Onward: A sweet watch for everyone who misses D&D

As the world continues to stay locked down, Shane and I have been starting (okay, it started a long time ago) to get a bit of cabin fever. Shane especially, being much more of an introvert than I, really misses being able to go out and go places!

It’s especially bad because we currently can’t hold our Dungeons and Dragons sessions, which were weekly, hours-long socialization sessions before the pandemic hit.

One of the things we’ve been doing lately to try and help with that is planning our own home dates, where we just try to do cute things at home like we would if we went out on a date.

Last week, that took the form of a movie marathon night, where Shane—I kid you not—made me theatre-style popcorn, and we picked out a few movies to watch.

Maybe a month or so, my sister mentioned that I should watch Onward with Shane. As she explained, it was a really cute movie that Disney and Pixar had designed after Dungeons and Dragons, so she figured since we play that, we’d probably like the movie.

So of course, that was my first pick for our movie date night—and it absolutely did not disappoint.

It had all the tenets of a true Dungeons and Dragons quest.

One of the things I absolutely loved about Onward was that as we watched it, we could pick out elements of the story that we’d run into in our own D&D campaigns. You know, things like:

  • A challenge that brought together people that otherwise might not have worked together (AKA every tavern opener ever)
  • A difficult path full of danger and puzzle solving, including spike pits
  • Magic that was quite accurately level-locked based on the caster’s progress through the story
  • The poignant loss of a familiar (which my witch experienced with her little dino, Zippo)
  • And of course, mysterious creatures and a gelatinous cube

It was almost kind of funny how textbook it was, because there were times we could predict what might happen next based on our own experiences—but the story still managed to surprise.

It had a sort of Dungeons-and-Dragons-ception.

On top of being a story that followed the outline of a D&D campaign, it created that story within a world that could well have been a campaign setting, which was a neat touch in itself.

It was a world where creatures of all kinds live in settlements together, manticores run medieval-themed taverns, dragons can be your pets, your house looks like a magical toadstool, and you can have random things like wizard staffs just hanging out in your attic.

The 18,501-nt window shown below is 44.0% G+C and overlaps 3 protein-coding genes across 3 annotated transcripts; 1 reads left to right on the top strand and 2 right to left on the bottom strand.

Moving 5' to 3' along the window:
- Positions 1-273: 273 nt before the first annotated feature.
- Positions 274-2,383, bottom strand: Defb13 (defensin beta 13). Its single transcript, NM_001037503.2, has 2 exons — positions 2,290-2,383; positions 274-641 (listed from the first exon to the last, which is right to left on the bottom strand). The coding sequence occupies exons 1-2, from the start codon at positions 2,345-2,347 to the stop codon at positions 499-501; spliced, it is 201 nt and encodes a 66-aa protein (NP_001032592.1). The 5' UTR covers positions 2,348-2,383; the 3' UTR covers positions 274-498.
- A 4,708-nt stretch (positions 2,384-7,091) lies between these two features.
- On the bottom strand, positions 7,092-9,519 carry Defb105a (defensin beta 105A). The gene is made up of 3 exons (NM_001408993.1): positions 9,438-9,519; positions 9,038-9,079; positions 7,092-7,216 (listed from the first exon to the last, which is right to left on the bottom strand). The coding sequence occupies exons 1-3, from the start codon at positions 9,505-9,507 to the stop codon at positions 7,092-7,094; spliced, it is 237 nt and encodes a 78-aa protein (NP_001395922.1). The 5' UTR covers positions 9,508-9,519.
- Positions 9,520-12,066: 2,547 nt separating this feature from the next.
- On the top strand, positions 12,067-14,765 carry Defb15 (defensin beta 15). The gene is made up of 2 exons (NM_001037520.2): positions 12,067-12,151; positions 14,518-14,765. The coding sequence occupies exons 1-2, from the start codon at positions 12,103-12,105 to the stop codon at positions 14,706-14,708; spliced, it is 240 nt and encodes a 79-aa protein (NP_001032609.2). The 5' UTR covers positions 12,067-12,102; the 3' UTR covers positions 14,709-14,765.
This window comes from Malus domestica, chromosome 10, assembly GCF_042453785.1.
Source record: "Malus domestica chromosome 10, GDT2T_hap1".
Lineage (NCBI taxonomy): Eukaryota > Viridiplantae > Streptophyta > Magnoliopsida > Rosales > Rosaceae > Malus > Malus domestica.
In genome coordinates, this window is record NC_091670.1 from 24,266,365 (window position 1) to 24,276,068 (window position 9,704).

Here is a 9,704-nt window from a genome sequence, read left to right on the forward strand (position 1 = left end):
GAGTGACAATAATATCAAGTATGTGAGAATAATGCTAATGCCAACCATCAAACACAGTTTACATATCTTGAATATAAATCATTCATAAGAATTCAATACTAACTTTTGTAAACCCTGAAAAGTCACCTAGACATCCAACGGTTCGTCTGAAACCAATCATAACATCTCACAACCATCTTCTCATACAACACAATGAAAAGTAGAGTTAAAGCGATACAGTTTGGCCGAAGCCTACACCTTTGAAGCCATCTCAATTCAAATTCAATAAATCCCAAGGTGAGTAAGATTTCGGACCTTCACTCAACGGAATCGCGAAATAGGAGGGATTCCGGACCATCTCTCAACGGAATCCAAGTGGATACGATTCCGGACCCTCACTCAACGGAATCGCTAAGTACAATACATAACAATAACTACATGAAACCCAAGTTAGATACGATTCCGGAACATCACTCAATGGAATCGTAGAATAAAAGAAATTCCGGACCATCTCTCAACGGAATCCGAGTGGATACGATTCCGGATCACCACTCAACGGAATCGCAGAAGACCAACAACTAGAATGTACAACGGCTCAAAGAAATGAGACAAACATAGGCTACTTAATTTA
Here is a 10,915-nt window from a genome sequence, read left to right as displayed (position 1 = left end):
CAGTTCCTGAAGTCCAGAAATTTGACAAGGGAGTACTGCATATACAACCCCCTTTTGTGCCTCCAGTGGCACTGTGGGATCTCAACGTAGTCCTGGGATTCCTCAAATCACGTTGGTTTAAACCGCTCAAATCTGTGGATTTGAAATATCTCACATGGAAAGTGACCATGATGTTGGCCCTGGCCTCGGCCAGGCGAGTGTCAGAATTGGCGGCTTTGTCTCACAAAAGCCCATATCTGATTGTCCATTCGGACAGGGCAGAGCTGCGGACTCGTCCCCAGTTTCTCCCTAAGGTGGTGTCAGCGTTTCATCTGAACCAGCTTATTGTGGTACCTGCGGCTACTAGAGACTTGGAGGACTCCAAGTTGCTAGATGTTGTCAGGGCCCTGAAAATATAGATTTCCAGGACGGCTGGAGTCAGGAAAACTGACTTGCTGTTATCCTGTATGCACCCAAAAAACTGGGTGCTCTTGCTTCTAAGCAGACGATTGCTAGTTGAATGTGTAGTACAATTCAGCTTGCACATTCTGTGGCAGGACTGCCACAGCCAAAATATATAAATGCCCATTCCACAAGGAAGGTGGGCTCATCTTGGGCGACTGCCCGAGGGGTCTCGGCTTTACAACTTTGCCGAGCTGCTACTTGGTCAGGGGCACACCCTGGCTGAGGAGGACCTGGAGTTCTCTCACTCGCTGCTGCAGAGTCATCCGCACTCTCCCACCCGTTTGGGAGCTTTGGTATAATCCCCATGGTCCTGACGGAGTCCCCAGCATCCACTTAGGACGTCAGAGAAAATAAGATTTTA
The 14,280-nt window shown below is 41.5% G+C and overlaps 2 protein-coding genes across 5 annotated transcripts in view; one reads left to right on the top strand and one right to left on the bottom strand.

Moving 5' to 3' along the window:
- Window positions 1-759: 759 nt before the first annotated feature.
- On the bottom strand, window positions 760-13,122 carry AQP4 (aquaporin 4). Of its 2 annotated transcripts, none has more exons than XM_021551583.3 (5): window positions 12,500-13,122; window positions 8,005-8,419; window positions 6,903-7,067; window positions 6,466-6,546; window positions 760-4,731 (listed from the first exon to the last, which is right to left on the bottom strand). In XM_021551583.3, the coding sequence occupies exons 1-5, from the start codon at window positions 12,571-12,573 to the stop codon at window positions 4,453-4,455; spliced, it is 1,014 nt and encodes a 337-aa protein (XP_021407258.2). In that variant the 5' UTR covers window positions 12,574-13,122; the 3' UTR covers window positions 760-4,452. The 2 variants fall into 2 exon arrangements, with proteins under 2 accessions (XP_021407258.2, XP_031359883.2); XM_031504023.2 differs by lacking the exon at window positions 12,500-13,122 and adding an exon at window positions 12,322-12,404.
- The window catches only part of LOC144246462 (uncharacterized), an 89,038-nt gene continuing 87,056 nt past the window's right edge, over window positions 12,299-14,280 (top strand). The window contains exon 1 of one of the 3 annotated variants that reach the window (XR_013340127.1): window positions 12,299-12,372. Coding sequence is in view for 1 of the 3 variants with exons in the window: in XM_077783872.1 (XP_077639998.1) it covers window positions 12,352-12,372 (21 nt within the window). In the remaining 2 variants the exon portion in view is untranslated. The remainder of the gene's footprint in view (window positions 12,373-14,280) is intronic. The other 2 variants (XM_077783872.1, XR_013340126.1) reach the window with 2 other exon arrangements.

Though Disney and Pixar could well have set the movie in a realistic world, I appreciated this little touch because it gave the storytellers the unique ability to portray the world of D&D as a period of history, rather than a tale of fantasy.

If you think about it, it’s not that far off from how we look back on things like the world of King Arthur, which was likely just a very strong man with a sword and an ancient Druid friend but to our perception was a time full of magic and mystery.

The team actually worked with dungeon masters to make sure it was accurate.

Dungeons and Dragons has always been the sort of game where to tell a story really well, you have to know enough of the world’s rules beforehand. If you jump in as a DM and try to run a campaign without knowing the basics, unless you have a stellar imagination, you’re going to end up with loose strings and confused players.

As part of their research, the team for Onward actually worked with dungeon masters and fantasy experts (whom they called the Fellowship, fun fact) to learn the rules and get a sense for the game beforehand—which gave them the ability to tell a story that would resonate with players, even without the personal connection of being in the game themselves.

Quite the feat, if you ask me.

It was just plain cute.

Pixar is well known for its ability to make just about anyone cry with its beautiful stories, and this one is up there even for Pixar as far as I’m concerned.

It was a beautiful story of family before all else, and how, even without the traditional familial role models, a kid can still grow up with all the same experiences to become a strong, brave individual.

It was also a beautiful coming-of-age story that took it beyond a traditional story of the sort because instead of focusing on one character, it focused on both brothers—and even included major milestones for a few other characters, too.

And with all that, it made me miss our D&D sessions.

Because of the pandemic and various lockdowns (as well as the fact that some of our players moved far away), it’s been difficult for our table to get together for D&D sessions. I’d been looking into remote solutions, but it just wasn’t the same.

This movie, so wonderfully reminiscent of the worlds I love to immerse myself in, reminded me of all the fun there is to be had at a D&D table, and may or may not have gotten me thinking about a new build I want to try—hopefully when we can get together with our group again.

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